A taxonomy is a series of pigeon holes or categories into which similar items can be placed. Most organizations do not have a classification system similar to the one used by the Library of Congress. The raw materials for such a taxonomy exist in the documents that the search system indexes. The documents can provide useful information about the way a particular organization organizes its work processes, documents, and data.

However, generalized tools are likely to lack the fine-tuning controls needed to create a taxonomy that is appropriate for a specialized financial services company or even a company involved in freight forwarding.

Says Stephen Arnold, “Providing a basic search-and-retrieval system with the type of information a taxonomy or classification scheme contains can turn a so-so search system into a pretty good one.” In fact, the good news for organizations with an existing enterprise search system or multiple search systems is that a taxonomy can make an immediate and direct improvement in the quality of the search experience.

The Taxonomy Task

Creating a taxonomy is work, but it is getting easier with each passing month. New companies such as Jarg or Genalytics introduce interesting new tools. Then, in a matter of months, established vendors such as ClearForest, Inxight, and Stratify raise the bar. The cycle then begins again.

Instead of focusing on the tools, consider the steps in creating a taxonomy that can be used to turbo charge an existing enterprise search system:

  1. Look for existing lists of words and phrases. Many organizations have word lists for indexing documents. Examples range from the company's legal department to the engineering units responsible for developing new products. If your organization has an Oracle database license, Oracle provides to its customers controlled term lists and basic classification of these terms.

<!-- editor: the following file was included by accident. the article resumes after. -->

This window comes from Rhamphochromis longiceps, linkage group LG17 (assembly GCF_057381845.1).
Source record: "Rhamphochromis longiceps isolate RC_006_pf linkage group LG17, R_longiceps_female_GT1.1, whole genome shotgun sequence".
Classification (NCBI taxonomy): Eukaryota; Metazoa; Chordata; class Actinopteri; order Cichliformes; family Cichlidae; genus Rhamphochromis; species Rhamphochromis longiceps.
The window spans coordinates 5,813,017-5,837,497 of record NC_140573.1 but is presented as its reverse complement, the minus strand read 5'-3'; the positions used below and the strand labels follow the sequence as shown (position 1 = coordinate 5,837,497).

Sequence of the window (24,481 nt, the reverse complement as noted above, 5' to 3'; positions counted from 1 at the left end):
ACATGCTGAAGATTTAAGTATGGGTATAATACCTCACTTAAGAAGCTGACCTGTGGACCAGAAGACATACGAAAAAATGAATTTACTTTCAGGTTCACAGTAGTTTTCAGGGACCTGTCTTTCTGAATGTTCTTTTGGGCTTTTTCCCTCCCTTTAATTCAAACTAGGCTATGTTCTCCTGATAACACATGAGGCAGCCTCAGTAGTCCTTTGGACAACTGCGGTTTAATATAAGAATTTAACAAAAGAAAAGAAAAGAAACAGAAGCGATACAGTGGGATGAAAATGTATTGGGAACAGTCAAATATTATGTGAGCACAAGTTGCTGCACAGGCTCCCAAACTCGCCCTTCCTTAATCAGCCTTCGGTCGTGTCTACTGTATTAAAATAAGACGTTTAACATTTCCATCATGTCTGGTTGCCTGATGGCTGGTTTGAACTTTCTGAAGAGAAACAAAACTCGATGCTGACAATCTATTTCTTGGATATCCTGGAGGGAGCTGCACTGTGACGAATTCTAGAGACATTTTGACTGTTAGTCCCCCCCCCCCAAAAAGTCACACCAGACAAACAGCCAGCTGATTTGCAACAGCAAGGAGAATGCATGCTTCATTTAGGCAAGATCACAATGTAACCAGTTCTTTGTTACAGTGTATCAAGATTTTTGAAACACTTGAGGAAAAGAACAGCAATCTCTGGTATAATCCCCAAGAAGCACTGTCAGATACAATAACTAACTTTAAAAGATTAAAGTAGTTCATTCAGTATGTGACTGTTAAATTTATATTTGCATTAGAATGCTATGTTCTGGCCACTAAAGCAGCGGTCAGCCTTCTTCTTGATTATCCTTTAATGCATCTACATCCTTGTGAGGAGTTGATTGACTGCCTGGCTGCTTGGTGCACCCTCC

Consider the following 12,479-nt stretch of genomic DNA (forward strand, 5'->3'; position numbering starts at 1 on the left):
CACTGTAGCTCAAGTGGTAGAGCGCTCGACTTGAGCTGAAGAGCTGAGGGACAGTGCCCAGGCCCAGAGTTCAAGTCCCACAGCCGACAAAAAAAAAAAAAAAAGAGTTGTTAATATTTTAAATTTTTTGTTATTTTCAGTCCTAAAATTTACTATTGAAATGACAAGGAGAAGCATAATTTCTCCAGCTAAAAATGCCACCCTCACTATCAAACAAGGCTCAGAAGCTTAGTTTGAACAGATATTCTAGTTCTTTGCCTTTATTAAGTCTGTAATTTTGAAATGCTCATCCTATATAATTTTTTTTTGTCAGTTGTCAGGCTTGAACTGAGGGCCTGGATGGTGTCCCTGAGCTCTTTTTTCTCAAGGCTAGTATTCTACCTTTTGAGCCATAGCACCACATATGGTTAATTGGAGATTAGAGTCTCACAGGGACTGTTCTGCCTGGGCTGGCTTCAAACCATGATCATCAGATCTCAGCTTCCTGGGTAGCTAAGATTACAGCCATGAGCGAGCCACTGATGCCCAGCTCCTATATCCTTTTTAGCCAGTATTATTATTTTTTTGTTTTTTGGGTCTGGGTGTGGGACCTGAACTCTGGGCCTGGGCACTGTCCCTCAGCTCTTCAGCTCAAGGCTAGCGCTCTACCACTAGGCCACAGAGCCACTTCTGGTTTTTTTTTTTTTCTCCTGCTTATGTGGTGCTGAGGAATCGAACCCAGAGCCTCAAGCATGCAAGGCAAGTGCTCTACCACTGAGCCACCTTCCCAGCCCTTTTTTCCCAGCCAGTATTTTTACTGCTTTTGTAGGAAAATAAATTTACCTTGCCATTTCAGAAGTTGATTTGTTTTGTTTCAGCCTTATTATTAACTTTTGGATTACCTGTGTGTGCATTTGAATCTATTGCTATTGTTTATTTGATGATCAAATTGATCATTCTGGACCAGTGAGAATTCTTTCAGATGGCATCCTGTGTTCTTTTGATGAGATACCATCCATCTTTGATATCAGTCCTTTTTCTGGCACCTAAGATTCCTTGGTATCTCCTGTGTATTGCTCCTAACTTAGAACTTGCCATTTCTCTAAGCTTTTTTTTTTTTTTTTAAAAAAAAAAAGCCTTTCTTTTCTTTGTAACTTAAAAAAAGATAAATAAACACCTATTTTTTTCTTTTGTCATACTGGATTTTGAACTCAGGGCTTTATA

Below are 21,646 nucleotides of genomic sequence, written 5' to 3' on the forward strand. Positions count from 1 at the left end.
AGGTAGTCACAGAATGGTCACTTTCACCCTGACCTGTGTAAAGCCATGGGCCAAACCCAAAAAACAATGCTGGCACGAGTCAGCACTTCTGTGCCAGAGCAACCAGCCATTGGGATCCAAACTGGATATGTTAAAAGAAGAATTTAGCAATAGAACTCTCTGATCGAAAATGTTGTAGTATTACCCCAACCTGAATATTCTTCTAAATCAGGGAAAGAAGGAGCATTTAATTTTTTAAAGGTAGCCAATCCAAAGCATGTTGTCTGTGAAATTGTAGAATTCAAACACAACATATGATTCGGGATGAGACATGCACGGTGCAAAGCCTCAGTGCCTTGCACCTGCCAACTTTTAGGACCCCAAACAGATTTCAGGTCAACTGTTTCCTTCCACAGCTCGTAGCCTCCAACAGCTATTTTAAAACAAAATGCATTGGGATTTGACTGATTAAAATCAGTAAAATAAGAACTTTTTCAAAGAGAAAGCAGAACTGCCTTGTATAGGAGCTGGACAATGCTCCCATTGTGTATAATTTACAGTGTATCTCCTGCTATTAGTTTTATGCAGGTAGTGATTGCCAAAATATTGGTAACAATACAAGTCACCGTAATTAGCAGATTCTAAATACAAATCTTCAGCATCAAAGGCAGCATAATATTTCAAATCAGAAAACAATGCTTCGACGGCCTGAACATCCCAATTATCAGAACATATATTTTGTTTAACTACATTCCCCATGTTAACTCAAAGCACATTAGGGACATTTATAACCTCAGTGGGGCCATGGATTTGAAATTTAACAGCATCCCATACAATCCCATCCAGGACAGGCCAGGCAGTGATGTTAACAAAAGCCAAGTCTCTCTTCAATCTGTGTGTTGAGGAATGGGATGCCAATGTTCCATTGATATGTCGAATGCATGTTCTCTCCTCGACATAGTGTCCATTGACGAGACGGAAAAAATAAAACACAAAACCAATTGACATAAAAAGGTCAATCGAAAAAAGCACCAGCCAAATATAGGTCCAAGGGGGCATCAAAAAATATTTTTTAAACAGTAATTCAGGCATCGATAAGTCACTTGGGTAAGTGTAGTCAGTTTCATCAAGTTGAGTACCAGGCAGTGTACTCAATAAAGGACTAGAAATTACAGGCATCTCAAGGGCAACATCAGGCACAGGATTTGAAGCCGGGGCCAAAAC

2. Assemble a master list and seek the advice of a taxonomy expert.
     
  3. Ask your search system vendor if the present search system has an automatic classification system or function. If so, your vendor will advise you on how to use the existing system to produce a term list or a classification scheme during the document processing that occurs for the existing search system. If not, ask your vendor or an outside expert to recommend a third-party taxonomy generation tool.
     
  4. Use the tools (provided by the search vendor or a third party) to refine the classification scheme and the assignment of controlled terms or phrases to specific pigeonholes. This preliminary draft of a classification scheme can then be used as a supplement to key word indexing. Instead of assigning as an index term the words and phrases found only in the document itself. The search system consults the taxonomy and the terms assigned to categories and it then adds these categories and terms to the indexed document.

What's the Payoff?

The obvious payoff is that even with machine-generated systems with minimal editorial review, a document is indexed by:

  1. The words and phrases in each document. (This has always been done.)
     
  2. Each document is tagged with one or more classification categories or headings.
     
  3. Each document is automatically linked to one or more of the subdivisions in the taxonomy.

With these additional chunks of information attached to each document, the person using the system can look at other documents assigned to a particular category such as “Financial > Accounts Receivable” and see that information without keying a single letter.

The Web design can use the classification categories to create a point-and-click interface to explore the categorizers, drill into a particular category, or link saved searches to a particular icon. A user can then click on an icon, launch the search, and use the links to other related information as a way to chase down an elusive item of information.